Jeff Van Gundy, former NBA head coach, ABC/ESPN analyst, and brother of former Orlando Magic head coach Stan, told a radio station on Monday that Magic fans have to be wondering if it's "worth it" to continue to back the Magic. And though that's a pretty over-the-top, overwrought statement, we're bound to agree from afar. This is another low point in that franchise's history, and while it's true that it's easy to pile on during the summer of 2012 before all that eventual cap space hits, or a trade exception is used, we wouldn't blame Magic fans in the slightest for throwing their hands up and walking away.
[Adrian Wojnarowski: Dwight Howard needs to leave clown act in Orlando]
And the Orlando Magic have nobody to blame but themselves. Not the Los Angeles Lakers, not the NBA's collective bargaining agreement, not Shaquille O'Neal, not Tracy McGrady, and not Dwight Howard — as pathetic as he made this whole ordeal. Before we go any further, here's Jeff's take, as transcribed by the absolutely invaluable Sports Radio Interviews:
"I think long-term if you're an Orlando Magic fan today is a day where you have to ask yourself is it worth it? Because we've had three stars in our time, in Orlando, we had Shaquille O'Neal who went free agency and left. We had Tracy McGrady and he forced his way out and I was the beneficiary of that. Then third you had Dwight Howard who forced his way out. You have to ask yourself, is it worth it?
"Because even if we get the guys are we going to be able to keep the guys? So much is being made of draft picks. Those draft picks are great if, like Oklahoma City, you have the ability to have the second, third and fourth pick in the draft and get (Kevin) Durant, (Russell) Westbrook, (James) Harden and (Serge) Ibaka. You've got to get those picks and then you have to draft the right guys and they've got to come together like those guys have and then you have to be able to retain them like Oklahoma City has but Orlando, when they have gotten their best players, whatever reason, it hasn't worked out and I really, really feel for their fan base."
Everyone does. There are 30 teams in the NBA, and just nine of them have won championships in the last 32 years. Fans of certain squads are right to wonder if their team's turn is ever going to come. How does a franchise like Orlando move its way through Shaq, Chris Webber (traded on draft day), Tracy McGrady and Dwight Howard in 20 years and come out with so little to show for it?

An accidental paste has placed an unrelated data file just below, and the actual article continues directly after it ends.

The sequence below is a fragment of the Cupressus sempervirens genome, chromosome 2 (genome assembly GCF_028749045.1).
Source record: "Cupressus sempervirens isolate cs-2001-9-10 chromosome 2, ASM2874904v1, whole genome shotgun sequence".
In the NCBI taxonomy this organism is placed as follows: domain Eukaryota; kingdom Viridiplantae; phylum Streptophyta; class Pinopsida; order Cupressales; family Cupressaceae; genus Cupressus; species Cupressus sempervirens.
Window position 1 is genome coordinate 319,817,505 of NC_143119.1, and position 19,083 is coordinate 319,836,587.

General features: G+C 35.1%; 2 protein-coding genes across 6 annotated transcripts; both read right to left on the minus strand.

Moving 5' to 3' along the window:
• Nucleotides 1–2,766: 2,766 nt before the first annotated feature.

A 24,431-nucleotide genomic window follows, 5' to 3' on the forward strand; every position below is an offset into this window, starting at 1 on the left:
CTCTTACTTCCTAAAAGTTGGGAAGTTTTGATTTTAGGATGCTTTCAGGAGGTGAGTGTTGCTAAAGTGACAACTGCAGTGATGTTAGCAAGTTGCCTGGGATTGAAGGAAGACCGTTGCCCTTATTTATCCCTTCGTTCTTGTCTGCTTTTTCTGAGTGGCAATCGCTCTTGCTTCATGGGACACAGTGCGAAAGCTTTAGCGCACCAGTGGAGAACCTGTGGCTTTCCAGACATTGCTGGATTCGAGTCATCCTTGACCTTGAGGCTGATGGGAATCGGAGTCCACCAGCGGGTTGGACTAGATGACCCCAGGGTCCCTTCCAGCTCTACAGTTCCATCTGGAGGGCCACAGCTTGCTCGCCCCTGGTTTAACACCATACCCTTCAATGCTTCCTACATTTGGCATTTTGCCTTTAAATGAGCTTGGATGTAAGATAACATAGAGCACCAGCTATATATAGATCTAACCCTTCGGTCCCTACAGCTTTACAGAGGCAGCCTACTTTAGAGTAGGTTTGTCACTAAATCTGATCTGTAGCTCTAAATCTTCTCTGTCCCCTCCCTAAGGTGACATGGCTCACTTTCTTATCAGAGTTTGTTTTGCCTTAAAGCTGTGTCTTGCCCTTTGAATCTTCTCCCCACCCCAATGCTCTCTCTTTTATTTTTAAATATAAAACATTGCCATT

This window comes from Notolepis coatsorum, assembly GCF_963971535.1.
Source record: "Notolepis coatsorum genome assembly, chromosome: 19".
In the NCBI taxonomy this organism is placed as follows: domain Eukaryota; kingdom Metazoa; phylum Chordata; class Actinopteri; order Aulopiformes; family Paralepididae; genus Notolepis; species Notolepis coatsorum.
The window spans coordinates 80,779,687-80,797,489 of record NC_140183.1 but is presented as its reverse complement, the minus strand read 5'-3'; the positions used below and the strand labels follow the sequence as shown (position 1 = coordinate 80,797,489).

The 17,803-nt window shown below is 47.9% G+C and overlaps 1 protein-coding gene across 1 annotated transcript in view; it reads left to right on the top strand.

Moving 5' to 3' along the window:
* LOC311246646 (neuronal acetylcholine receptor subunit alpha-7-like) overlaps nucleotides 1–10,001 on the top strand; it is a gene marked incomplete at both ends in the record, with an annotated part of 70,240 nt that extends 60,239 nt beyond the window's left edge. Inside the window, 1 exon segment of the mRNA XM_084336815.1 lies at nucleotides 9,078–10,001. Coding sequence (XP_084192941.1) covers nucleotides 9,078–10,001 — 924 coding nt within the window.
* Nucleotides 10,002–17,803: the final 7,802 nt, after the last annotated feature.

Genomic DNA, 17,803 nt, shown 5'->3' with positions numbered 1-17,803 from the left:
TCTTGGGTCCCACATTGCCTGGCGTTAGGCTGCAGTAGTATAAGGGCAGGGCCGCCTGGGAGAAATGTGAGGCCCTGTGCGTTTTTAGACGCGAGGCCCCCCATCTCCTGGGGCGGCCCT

(We know, we know. The giant trade exception. Some cap space they were going to have anyway. Lower rung first-round draft picks.)
Bad management, that's how. The same management that committed to Brian Hill as coach — twice. The same management that brought in Horace Grant on a lowball offer in 1994, knowing it would have to pay the piper for both Grant and O'Neal in 1996, then making an uncompetitive offer to O'Neal even as Los Angeles was furiously creating cap space to go after the giant. The same management that decided to sell low on McGrady, in exchange for Steve Francis. The same management that spent so much money on Rashard Lewis, and stuck with former GM Otis Smith for too long. The same management that took too long to hire a new GM with the free-agency period fast approaching, and then made a panic trade in dealing Dwight Howard.
A panic trade after nine months of trade deliberations. That's really hard to do!
Whine all you want about big-market teams loading up on players, but this still comes down to proper management. The skinflint Chicago Bulls and small-market San Antonio Spurs tied for the NBA's best record last year. The Oklahoma City Thunder was in the Finals. The big-market Los Angeles Lakers have lost eight of their last nine second-round games, and the giant-market New York Knicks remain a laughingstock even with all those former All-Stars.
It comes down to timing, and smarts. The Magic have had terrible timing (the Lakers, in pouncing on the panicking Magic, Hornets and Memphis Grizzlies for Howard, Kobe Bryant and Pau Gasol, have had great timing), and they haven't made many brilliant moves both within that terribly timed context and outside out of it. Looking back, it's a wonder they even chose Howard over Emeka Okafor in 2004.
As much as we're looking forward to what could be a pretty legendarily special Lakers team this fall, it's just fine to be a little dispirited in watching the league's most loathed player suit up at starting center. And it's just as fine to want to walk away from the Magic. You can chide fans as front-runners or bandwagonesque, but you'd be missing the point. Yes, it takes a real gamer to stick with teams through thick and thin, but that shouldn't preclude fans from dumping their allegiances as a form of protest. Magic fans have been wronged; and while Dwight Howard has been an immature prat through all of this, the team's front office has been failing them for nearly two decades now.
At some point enough is enough. And no amount of trade exceptions and "flexibility" can make it any better. Even if it turns out to be "worth it," whatever Magic fans that are left won't know for years.
This is the low point. It's also more than OK to also make this the point where you say goodbye.
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